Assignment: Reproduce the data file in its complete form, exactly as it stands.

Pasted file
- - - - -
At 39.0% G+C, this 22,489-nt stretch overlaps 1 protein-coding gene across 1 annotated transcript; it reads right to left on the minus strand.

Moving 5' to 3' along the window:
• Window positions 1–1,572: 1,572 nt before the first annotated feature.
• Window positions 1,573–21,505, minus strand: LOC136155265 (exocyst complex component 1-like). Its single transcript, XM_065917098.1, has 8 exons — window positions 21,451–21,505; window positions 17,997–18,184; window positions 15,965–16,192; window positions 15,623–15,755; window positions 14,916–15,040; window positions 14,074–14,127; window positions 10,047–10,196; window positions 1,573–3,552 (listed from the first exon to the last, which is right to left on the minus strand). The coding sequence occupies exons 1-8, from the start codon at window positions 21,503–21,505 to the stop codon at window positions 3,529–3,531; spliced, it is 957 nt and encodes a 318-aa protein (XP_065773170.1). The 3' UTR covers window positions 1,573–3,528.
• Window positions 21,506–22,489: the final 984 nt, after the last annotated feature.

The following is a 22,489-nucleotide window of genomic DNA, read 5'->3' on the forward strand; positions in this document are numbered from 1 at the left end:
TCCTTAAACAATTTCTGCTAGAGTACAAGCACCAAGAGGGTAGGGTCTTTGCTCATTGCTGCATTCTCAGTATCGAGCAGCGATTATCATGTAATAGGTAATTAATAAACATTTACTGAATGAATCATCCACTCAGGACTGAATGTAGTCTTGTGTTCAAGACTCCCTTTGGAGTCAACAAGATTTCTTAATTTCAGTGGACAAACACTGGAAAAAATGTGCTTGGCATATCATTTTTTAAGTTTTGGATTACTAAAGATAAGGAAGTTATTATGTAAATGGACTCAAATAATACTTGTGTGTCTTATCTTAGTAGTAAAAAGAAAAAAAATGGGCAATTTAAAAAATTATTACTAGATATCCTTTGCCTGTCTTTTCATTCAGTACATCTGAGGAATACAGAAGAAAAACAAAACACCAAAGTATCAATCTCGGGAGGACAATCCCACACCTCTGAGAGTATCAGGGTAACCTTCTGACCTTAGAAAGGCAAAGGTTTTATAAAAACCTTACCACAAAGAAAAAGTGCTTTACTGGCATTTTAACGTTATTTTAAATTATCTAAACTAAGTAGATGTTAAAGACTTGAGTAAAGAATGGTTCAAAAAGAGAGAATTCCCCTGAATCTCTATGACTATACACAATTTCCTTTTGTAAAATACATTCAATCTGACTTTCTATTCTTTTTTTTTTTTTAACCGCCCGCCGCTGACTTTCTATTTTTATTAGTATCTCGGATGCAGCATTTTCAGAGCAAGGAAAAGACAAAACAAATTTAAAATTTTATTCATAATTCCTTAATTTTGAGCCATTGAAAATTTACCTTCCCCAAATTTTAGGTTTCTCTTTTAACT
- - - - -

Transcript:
At 39.0% G+C, this 22,489-nt stretch overlaps 1 protein-coding gene across 1 annotated transcript; it reads right to left on the minus strand.

Moving 5' to 3' along the window:
• Window positions 1–1,572: 1,572 nt before the first annotated feature.
• Window positions 1,573–21,505, minus strand: LOC136155265 (exocyst complex component 1-like). Its single transcript, XM_065917098.1, has 8 exons — window positions 21,451–21,505; window positions 17,997–18,184; window positions 15,965–16,192; window positions 15,623–15,755; window positions 14,916–15,040; window positions 14,074–14,127; window positions 10,047–10,196; window positions 1,573–3,552 (listed from the first exon to the last, which is right to left on the minus strand). The coding sequence occupies exons 1-8, from the start codon at window positions 21,503–21,505 to the stop codon at window positions 3,529–3,531; spliced, it is 957 nt and encodes a 318-aa protein (XP_065773170.1). The 3' UTR covers window positions 1,573–3,528.
• Window positions 21,506–22,489: the final 984 nt, after the last annotated feature.

The following is a 22,489-nucleotide window of genomic DNA, read 5'->3' on the forward strand; positions in this document are numbered from 1 at the left end:
TCCTTAAACAATTTCTGCTAGAGTACAAGCACCAAGAGGGTAGGGTCTTTGCTCATTGCTGCATTCTCAGTATCGAGCAGCGATTATCATGTAATAGGTAATTAATAAACATTTACTGAATGAATCATCCACTCAGGACTGAATGTAGTCTTGTGTTCAAGACTCCCTTTGGAGTCAACAAGATTTCTTAATTTCAGTGGACAAACACTGGAAAAAATGTGCTTGGCATATCATTTTTTAAGTTTTGGATTACTAAAGATAAGGAAGTTATTATGTAAATGGACTCAAATAATACTTGTGTGTCTTATCTTAGTAGTAAAAAGAAAAAAAATGGGCAATTTAAAAAATTATTACTAGATATCCTTTGCCTGTCTTTTCATTCAGTACATCTGAGGAATACAGAAGAAAAACAAAACACCAAAGTATCAATCTCGGGAGGACAATCCCACACCTCTGAGAGTATCAGGGTAACCTTCTGACCTTAGAAAGGCAAAGGTTTTATAAAAACCTTACCACAAAGAAAAAGTGCTTTACTGGCATTTTAACGTTATTTTAAATTATCTAAACTAAGTAGATGTTAAAGACTTGAGTAAAGAATGGTTCAAAAAGAGAGAATTCCCCTGAATCTCTATGACTATACACAATTTCCTTTTGTAAAATACATTCAATCTGACTTTCTATTCTTTTTTTTTTTTTAACCGCCCGCCGCTGACTTTCTATTTTTATTAGTATCTCGGATGCAGCATTTTCAGAGCAAGGAAAAGACAAAACAAATTTAAAATTTTATTCATAATTCCTTAATTTTGAGCCATTGAAAATTTACCTTCCCCAAATTTTAGGTTTCTCTTTTAACT